Source: Composite by G_marius based on a James Cridland's image
Are there too many people on the world? Do we need population control to tackle the most threatening environmental issues?
Exponential growth of population
Overpopulation is one the main challenges we will face in the near future. According to several sources, the current world population is over 7 billion, with an impressive growth during the last two centuries (in 1804, the total human population was estimated to only 1 billion). This exponential growth is mainly due to the progress achieved in medicine and sanitation. The UN projections estimate a global population between 8.3 and 10.9 billion by 2050.
Are we consuming too many resources?
Many groups like the World Wide Fund for Nature or Global Footprint Network argue that we are already using 50% more than what the Earth is able to regenerate, and this percentage will increase in the future if we don’t take quick decisions.
According to the majority of scientists, many environmental issues are linked to our patterns of consumption, like global warming (too many CO2 emissions), pollution of the oceans, disappearance of many species (intense hunting and fishing), among other important issues.
Is world population control the solution?
One of the main causes of this excessive consumption of resources could be overpopulation. There is no real consensus about what is the carrying capacity of Earth, and as a result, it’s difficult to determine if there is overpopulation. A recent meta-analysis, with estimates ranging from a sustainable human population of 650 million to that of 98 billion (both with current technology) showed mixed results about the consequences of population growth. However, the same meta-analysis determined that a good estimate for the carrying capacity of Earth was 7.7 billion people (more or less the current population of Earth) and alerted that the world population in 2050 will be above the limits determined by many research studies.
Mass consumption was previously attributed to a few developed countries. However, many other countries with large populations (e.g. China, India, Brazil) are now experiencing quick economic growth, and we are already using more resources than those the Earth can regenerate. The prospects seem dire. Do we need to decrease world population before it is too late?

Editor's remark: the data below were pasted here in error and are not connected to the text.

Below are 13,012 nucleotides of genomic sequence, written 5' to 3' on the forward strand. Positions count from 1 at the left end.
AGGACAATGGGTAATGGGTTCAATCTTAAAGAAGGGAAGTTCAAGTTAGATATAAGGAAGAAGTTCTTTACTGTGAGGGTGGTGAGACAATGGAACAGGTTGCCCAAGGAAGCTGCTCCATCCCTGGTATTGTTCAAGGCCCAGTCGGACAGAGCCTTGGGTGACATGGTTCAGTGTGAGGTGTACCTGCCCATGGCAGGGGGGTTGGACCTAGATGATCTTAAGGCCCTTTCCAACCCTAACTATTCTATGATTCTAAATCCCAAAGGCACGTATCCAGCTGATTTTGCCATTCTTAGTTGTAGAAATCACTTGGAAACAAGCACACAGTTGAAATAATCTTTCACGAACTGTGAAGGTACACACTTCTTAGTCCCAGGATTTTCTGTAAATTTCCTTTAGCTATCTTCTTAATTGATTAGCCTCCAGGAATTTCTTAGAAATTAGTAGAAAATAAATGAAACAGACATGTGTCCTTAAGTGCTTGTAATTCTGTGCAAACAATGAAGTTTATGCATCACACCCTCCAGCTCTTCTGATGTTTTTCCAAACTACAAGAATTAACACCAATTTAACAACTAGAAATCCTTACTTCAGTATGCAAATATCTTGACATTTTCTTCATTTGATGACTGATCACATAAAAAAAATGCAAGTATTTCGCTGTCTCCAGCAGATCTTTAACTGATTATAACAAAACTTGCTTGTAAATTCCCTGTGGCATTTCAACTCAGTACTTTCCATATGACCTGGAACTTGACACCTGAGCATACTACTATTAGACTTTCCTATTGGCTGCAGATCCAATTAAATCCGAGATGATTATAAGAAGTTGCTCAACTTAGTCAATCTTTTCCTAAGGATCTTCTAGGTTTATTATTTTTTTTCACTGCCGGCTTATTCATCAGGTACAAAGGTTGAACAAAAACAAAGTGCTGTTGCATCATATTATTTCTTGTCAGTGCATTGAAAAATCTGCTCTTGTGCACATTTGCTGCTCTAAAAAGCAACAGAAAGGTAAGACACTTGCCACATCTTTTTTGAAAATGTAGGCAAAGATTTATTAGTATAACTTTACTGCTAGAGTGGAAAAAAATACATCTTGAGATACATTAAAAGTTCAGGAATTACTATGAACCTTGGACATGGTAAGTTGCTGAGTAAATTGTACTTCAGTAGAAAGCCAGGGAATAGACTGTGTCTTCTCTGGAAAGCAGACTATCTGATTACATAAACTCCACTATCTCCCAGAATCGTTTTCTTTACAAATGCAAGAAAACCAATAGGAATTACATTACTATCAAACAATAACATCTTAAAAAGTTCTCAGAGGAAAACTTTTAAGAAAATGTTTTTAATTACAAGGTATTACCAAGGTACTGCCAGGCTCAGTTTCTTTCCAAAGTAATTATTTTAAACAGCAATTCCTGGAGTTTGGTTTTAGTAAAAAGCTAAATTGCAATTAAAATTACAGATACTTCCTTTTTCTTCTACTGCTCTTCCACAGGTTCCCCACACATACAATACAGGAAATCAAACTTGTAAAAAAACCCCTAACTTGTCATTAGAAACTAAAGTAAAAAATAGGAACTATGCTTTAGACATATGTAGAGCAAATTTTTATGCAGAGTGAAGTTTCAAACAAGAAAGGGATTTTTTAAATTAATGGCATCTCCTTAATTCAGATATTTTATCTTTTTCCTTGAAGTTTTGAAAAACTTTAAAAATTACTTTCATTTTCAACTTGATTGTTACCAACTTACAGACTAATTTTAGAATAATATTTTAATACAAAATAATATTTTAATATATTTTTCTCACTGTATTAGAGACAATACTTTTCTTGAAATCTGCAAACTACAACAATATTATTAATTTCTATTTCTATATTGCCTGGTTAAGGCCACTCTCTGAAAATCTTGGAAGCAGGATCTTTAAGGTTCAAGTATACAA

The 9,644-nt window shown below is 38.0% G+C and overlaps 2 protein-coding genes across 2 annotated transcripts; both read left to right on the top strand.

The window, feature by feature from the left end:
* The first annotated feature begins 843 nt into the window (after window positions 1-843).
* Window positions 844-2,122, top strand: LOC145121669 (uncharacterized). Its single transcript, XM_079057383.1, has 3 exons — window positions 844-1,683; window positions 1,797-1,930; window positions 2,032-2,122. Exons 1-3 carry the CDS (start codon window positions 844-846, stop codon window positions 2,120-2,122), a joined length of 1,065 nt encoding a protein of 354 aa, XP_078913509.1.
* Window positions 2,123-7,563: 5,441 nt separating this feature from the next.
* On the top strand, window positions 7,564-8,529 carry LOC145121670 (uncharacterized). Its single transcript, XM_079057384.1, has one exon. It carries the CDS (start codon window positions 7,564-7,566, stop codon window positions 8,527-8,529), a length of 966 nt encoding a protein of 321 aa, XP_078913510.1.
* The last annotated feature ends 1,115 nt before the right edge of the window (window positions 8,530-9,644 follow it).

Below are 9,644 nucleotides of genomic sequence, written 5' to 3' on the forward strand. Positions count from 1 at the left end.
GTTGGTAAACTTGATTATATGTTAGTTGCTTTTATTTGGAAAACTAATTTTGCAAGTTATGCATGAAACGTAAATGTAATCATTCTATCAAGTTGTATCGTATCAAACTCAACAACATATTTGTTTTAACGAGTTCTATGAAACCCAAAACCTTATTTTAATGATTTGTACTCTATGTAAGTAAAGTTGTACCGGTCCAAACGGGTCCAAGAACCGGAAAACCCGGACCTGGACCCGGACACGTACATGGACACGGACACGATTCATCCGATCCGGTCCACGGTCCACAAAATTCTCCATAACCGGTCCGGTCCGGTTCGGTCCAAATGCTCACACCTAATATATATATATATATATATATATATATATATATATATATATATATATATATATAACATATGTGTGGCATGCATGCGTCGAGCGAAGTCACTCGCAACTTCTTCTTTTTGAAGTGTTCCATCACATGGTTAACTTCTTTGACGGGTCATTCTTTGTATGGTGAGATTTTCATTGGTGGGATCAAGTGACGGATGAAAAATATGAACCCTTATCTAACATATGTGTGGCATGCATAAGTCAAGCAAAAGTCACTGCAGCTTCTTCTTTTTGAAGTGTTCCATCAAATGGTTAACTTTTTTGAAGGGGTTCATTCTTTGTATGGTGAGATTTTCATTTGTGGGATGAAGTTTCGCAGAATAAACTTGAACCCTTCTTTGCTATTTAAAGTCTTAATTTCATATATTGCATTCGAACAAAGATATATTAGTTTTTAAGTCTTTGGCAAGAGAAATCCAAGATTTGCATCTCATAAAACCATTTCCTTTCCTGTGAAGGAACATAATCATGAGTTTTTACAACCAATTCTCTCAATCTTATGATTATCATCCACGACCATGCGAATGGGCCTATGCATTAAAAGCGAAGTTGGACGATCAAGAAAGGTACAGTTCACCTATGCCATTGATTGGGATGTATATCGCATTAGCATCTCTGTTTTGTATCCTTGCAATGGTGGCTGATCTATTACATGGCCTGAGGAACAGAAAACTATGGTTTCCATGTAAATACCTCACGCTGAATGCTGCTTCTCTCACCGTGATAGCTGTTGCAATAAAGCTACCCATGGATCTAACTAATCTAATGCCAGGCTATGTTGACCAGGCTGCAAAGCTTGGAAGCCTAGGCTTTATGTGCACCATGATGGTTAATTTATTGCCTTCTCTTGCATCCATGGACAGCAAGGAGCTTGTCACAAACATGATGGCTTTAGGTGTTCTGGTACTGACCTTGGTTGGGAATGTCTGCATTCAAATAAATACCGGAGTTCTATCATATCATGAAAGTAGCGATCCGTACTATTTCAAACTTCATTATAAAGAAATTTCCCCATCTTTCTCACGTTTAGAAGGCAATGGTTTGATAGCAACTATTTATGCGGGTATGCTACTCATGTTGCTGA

A change in our consumption patterns?
Another way of looking at the problem is considering that we are not too many, but our individual consumption is too high. So, to tackle environmental problems the solution would be to improve efficiency, and sustainability while consuming less.
Let’s take the example of energy. Japan, Germany and the United States are countries with similar living standards. However, in 2011, the energy consumption per capita in the USA was 7,032 kilograms of oil equivalent, which means the double of Germany (3,811) or Japan (3,610). This seems to indicate that if decisions were taken to improve efficiency and sustainability, the consumption per capita could decrease significantly without affecting the standard of living, and compensate the effect of population growth.
History also shows that humans have always adapted to new conditions. Some researchers argue population will continue to grow but that humans will make scientific discoveries and gradually change their consumption patterns accordingly. Are we exaggerating the dangers of population growth?
Do you think overpopulation is one of the major issues in the world? Will this be a major problem in the near future? Do we need to introduce regulaton to control population? Is investing in sustainable products and energy the alternative? Should we do both? Is it all an exaggeration and we can keep doing business as usual?
If you change your mind, you can change your vote simply by clicking on another option.
Is world population control the best solution to environmental issues?
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